Arbitration clauses are becoming more and more prevalent in nursing home contracts, and have long been prevalent in the ALF setting. At first glance, such a clause may appear harmless to a resident. However, an arbitration clause can have important and far-reaching consequences if a legal issue were to ever arise, as it gives away a resident’s right to a jury trial, and the arbitration process often places limits on the INVESTIGATION of a claim.
The validity of the arbitration agreement or contract is often the central issue in the initial phases of litigation. Did the person who signed the contract, if not the patient, have legal authority to sign for the patient? If not, it may be argued there was no valid binding contract. Also, if a patient does sign the agreement, was he or she competent to sign a document that is legally binding on the resident (and his/her heirs, if death resulted.
The context of most arbitration agreements is that they are signed while the resident and his/her family are in a state of crisis or emergency, unexpectedly needing long-term care. The resulting failure to fully read or comprehend the contract that includes an arbitration agreement before it is signed is thus not surprising. Arbitration agreements are frequently signed by family members who may (or may not) have power of attorney.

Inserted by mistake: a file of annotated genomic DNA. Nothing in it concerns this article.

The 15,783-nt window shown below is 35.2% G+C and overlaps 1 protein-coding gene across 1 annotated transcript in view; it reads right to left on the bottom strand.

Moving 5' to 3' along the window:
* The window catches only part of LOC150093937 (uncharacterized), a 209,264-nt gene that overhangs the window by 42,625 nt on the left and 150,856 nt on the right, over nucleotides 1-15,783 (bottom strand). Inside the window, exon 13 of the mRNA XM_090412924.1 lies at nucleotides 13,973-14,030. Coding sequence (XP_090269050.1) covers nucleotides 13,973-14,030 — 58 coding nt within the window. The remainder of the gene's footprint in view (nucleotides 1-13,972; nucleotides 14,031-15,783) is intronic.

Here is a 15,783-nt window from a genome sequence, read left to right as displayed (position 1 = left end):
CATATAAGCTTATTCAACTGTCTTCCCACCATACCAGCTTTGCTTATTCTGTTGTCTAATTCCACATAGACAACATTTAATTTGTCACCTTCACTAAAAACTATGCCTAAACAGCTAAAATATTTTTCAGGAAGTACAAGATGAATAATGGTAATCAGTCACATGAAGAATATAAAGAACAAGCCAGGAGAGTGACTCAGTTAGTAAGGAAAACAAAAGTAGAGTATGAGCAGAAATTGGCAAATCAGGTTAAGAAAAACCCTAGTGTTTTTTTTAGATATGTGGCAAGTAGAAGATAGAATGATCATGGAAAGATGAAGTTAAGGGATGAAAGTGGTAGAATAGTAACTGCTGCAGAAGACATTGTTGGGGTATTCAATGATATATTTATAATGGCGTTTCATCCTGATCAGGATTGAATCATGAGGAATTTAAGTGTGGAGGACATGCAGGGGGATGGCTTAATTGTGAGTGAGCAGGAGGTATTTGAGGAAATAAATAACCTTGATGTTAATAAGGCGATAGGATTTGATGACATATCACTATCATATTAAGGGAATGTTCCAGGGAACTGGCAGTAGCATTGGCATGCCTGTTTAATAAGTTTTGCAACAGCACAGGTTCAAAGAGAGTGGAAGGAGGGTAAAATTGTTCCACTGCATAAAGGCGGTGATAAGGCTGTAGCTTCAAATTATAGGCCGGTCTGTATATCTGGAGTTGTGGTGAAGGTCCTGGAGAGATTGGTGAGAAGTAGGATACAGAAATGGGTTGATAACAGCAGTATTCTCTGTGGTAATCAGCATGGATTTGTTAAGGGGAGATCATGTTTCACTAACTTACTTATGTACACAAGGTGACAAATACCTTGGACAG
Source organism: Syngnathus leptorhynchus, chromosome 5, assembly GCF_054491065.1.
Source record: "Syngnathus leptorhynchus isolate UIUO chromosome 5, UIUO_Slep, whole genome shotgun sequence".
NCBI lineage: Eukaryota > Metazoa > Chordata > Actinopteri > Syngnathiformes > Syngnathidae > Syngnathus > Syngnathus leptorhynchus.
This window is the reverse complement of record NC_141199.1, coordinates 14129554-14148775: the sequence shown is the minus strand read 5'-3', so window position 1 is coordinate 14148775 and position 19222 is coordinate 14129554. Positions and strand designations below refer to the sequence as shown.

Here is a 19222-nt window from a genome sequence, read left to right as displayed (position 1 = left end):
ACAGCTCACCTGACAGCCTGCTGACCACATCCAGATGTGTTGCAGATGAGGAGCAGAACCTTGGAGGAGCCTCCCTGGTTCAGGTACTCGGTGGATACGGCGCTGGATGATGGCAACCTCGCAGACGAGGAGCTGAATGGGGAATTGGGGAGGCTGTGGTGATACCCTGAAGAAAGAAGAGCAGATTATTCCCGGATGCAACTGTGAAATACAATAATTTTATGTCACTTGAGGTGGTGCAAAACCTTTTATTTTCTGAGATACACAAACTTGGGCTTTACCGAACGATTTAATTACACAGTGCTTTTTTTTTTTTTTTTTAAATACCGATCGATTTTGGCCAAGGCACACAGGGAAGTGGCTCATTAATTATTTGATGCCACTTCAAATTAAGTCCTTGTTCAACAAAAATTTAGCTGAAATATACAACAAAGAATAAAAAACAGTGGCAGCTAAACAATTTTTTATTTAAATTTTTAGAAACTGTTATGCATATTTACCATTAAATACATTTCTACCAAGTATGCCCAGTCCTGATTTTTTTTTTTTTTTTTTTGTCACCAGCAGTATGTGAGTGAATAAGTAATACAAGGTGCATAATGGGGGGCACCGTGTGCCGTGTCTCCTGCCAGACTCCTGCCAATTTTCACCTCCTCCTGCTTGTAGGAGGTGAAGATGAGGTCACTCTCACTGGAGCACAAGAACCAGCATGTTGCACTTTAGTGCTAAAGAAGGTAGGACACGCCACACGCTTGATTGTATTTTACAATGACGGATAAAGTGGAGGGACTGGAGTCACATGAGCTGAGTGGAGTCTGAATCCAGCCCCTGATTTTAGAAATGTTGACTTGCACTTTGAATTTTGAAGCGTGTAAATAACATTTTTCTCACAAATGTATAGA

While there is a whole body of law related to the enforcement and validity of arbitration agreements, the easiest way to deal with the issue is avoidance.
In Our Opinion
- When signing an admission contract, you do not have to accept the arbitration clause – you can “X” out that paragraph when you sign the agreement.
- Rejection of a proposed arbitration agreement should not prevent the admission of you or your loved one to that long-term care facility.
If you have already signed an arbitration clause, you can send the facility a letter telling them that you rescind the previously signed arbitration clause. Again, rescinding the arbitration clause should not affect your loved one’s admission status one iota. If it does, you may want to ask yourself why it matters so much to the nursing home or ALF.